Reformational Theology.jpg

"We must therefore try to rehabilitate for our times the vivid expectation of the early Christians. For beleaguered communities of believers today, hard-pressed by poverty, oppression, and persecution, the consummation holds out hope for a 'sabbath rest' (Heb. 4:9-10). But the 'new order' also offers abundant opportunities for a renewed pursuit of the cultural mandate. There will be times of exuberant worship, face to face with our Lord, no longer restricted to a temple (Rev. 21:22)...But there will also be time for gardening in this Paradise, for constructive activities in this City, time for reading those good books we somehow never get around to, for finishing those half-written letters, for removing the incompletes on our academic transcripts. As my chemistry professor once put it: an eternity to continue running laboratory experiments, probing the unfathomable wonders of creation...In Christ 'all things are [ours]' (1 Cor. 3:21-23). For 'the meek...shall inherit the earth' (Matt. 5:5). Now already all this, and more, is ours in hope--and someday in perfection."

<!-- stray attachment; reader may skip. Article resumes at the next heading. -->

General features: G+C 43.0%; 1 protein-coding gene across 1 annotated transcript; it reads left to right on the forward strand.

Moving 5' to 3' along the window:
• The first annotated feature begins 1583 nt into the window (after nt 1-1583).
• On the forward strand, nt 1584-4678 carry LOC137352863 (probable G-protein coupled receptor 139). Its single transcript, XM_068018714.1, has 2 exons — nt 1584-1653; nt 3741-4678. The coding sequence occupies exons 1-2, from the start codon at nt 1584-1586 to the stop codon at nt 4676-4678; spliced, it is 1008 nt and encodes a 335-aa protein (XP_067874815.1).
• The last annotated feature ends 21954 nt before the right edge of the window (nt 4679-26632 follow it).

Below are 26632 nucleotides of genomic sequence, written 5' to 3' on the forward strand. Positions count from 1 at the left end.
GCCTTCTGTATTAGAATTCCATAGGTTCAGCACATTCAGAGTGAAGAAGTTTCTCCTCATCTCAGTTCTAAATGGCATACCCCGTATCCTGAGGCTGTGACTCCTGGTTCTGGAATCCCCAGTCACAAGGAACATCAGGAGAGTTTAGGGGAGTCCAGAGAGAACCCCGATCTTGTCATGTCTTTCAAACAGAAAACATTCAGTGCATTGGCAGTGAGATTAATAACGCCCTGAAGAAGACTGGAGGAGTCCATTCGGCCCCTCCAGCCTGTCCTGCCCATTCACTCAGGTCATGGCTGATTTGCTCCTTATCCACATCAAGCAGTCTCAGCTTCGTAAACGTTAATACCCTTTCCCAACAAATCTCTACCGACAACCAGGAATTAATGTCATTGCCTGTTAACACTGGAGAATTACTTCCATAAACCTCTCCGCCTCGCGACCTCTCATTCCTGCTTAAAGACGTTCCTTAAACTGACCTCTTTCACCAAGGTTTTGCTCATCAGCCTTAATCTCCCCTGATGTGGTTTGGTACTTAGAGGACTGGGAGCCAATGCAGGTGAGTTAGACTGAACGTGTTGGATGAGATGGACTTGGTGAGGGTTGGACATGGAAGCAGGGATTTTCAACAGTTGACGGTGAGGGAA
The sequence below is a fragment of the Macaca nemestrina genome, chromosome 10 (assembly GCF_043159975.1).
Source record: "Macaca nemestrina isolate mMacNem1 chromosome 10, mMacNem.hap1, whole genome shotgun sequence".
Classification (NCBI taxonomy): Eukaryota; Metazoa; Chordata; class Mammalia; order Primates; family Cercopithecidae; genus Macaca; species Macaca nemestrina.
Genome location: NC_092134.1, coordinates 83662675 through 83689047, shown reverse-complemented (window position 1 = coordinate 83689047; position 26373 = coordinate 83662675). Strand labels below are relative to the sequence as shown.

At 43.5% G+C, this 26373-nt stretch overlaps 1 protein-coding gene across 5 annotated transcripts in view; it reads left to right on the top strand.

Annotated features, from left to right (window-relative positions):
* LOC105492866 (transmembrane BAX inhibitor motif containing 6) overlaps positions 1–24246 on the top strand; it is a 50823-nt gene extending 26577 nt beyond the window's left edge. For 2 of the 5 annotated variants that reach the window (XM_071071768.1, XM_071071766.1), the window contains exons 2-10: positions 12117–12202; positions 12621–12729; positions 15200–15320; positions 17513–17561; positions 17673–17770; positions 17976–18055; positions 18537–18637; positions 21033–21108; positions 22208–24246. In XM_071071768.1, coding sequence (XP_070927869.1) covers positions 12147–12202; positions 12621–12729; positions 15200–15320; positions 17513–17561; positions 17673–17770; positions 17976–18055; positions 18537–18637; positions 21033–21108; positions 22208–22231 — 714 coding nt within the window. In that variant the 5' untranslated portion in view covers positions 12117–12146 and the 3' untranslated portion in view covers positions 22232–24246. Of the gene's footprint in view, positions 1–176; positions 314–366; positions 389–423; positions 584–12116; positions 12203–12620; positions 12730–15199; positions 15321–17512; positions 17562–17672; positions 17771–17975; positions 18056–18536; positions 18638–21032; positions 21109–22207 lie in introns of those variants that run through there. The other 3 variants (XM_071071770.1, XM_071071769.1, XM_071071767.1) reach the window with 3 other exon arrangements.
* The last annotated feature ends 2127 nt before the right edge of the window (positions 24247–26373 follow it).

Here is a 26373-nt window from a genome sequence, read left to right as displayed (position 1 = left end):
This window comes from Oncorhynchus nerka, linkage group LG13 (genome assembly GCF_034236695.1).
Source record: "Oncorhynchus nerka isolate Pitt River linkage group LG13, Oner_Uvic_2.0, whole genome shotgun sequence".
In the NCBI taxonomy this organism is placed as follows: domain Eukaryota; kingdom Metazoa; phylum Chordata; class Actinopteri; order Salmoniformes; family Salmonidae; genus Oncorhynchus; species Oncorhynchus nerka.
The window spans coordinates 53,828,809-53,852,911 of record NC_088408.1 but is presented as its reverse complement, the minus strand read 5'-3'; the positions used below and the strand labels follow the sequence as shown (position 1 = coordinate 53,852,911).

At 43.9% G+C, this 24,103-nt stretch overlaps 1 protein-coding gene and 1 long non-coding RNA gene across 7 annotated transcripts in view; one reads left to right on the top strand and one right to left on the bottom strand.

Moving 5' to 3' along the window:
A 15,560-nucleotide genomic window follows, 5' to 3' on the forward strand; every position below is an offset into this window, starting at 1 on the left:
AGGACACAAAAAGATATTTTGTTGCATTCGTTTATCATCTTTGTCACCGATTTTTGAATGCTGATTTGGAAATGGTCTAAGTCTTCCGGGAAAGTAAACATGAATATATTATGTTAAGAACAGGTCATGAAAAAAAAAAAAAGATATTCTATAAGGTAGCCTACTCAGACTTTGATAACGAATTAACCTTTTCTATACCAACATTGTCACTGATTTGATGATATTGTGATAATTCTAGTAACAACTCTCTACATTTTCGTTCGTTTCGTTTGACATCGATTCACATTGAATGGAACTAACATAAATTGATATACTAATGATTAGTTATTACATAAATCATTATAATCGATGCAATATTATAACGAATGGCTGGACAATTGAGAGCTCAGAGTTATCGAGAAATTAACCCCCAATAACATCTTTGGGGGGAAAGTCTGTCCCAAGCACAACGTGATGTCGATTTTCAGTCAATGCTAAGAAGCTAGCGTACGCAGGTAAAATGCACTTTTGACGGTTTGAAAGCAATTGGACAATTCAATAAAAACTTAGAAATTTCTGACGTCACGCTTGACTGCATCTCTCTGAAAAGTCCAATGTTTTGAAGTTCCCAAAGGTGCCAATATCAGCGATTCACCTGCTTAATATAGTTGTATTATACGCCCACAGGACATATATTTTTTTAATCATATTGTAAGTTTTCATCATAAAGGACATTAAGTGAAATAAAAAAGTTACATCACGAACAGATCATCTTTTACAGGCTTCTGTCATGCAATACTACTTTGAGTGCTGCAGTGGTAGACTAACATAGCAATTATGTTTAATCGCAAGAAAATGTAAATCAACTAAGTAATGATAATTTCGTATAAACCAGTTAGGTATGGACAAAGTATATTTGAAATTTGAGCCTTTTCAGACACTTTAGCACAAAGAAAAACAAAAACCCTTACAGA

-Gordon Spykman, Reformational Theology: A New Paradigm for Doing Dogmatics (Grand Rapids, MI: Eerdmans, 1992)

Comment